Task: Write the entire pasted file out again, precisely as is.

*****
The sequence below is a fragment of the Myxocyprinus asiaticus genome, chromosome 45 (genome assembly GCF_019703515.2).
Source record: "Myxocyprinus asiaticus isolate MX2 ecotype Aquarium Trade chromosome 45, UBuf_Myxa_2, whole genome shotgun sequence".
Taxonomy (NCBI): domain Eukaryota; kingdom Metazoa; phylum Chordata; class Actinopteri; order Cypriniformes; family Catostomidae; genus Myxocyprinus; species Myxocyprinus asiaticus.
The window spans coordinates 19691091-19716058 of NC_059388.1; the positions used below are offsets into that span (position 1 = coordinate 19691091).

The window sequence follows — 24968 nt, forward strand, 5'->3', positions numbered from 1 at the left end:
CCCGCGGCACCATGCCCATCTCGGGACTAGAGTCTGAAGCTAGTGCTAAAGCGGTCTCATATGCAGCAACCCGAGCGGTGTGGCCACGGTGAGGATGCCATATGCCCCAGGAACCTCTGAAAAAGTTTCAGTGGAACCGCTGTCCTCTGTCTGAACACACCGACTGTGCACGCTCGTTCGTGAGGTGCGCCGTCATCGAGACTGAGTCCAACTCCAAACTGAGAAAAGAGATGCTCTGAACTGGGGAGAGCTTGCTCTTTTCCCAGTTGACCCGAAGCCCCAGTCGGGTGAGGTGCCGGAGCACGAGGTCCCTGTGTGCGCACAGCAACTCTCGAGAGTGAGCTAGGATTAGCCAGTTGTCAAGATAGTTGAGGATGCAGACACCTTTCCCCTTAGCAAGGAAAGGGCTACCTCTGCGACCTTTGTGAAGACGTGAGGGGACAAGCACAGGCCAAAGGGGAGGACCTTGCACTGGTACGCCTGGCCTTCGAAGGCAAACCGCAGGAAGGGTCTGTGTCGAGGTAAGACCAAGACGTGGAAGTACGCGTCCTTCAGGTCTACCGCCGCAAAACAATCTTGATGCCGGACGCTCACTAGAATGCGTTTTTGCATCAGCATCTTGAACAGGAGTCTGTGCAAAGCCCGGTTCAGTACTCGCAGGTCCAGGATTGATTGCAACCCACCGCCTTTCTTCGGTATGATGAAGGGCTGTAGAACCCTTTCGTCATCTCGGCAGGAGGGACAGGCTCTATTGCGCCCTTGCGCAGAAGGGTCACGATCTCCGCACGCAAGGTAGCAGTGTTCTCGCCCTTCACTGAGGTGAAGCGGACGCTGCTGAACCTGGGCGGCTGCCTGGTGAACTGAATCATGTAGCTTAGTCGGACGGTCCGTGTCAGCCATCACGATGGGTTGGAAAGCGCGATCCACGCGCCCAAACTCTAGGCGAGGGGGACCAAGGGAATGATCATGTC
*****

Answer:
The sequence below is a fragment of the Myxocyprinus asiaticus genome, chromosome 45 (genome assembly GCF_019703515.2).
Source record: "Myxocyprinus asiaticus isolate MX2 ecotype Aquarium Trade chromosome 45, UBuf_Myxa_2, whole genome shotgun sequence".
Taxonomy (NCBI): domain Eukaryota; kingdom Metazoa; phylum Chordata; class Actinopteri; order Cypriniformes; family Catostomidae; genus Myxocyprinus; species Myxocyprinus asiaticus.
The window spans coordinates 19691091-19716058 of NC_059388.1; the positions used below are offsets into that span (position 1 = coordinate 19691091).

The window sequence follows — 24968 nt, forward strand, 5'->3', positions numbered from 1 at the left end:
CCCGCGGCACCATGCCCATCTCGGGACTAGAGTCTGAAGCTAGTGCTAAAGCGGTCTCATATGCAGCAACCCGAGCGGTGTGGCCACGGTGAGGATGCCATATGCCCCAGGAACCTCTGAAAAAGTTTCAGTGGAACCGCTGTCCTCTGTCTGAACACACCGACTGTGCACGCTCGTTCGTGAGGTGCGCCGTCATCGAGACTGAGTCCAACTCCAAACTGAGAAAAGAGATGCTCTGAACTGGGGAGAGCTTGCTCTTTTCCCAGTTGACCCGAAGCCCCAGTCGGGTGAGGTGCCGGAGCACGAGGTCCCTGTGTGCGCACAGCAACTCTCGAGAGTGAGCTAGGATTAGCCAGTTGTCAAGATAGTTGAGGATGCAGACACCTTTCCCCTTAGCAAGGAAAGGGCTACCTCTGCGACCTTTGTGAAGACGTGAGGGGACAAGCACAGGCCAAAGGGGAGGACCTTGCACTGGTACGCCTGGCCTTCGAAGGCAAACCGCAGGAAGGGTCTGTGTCGAGGTAAGACCAAGACGTGGAAGTACGCGTCCTTCAGGTCTACCGCCGCAAAACAATCTTGATGCCGGACGCTCACTAGAATGCGTTTTTGCATCAGCATCTTGAACAGGAGTCTGTGCAAAGCCCGGTTCAGTACTCGCAGGTCCAGGATTGATTGCAACCCACCGCCTTTCTTCGGTATGATGAAGGGCTGTAGAACCCTTTCGTCATCTCGGCAGGAGGGACAGGCTCTATTGCGCCCTTGCGCAGAAGGGTCACGATCTCCGCACGCAAGGTAGCAGTGTTCTCGCCCTTCACTGAGGTGAAGCGGACGCTGCTGAACCTGGGCGGCTGCCTGGTGAACTGAATCATGTAGCTTAGTCGGACGGTCCGTGTCAGCCATCACGATGGGTTGGAAAGCGCGATCCACGCGCCCAAACTCTAGGCGAGGGGGACCAAGGGAATGATCATGTC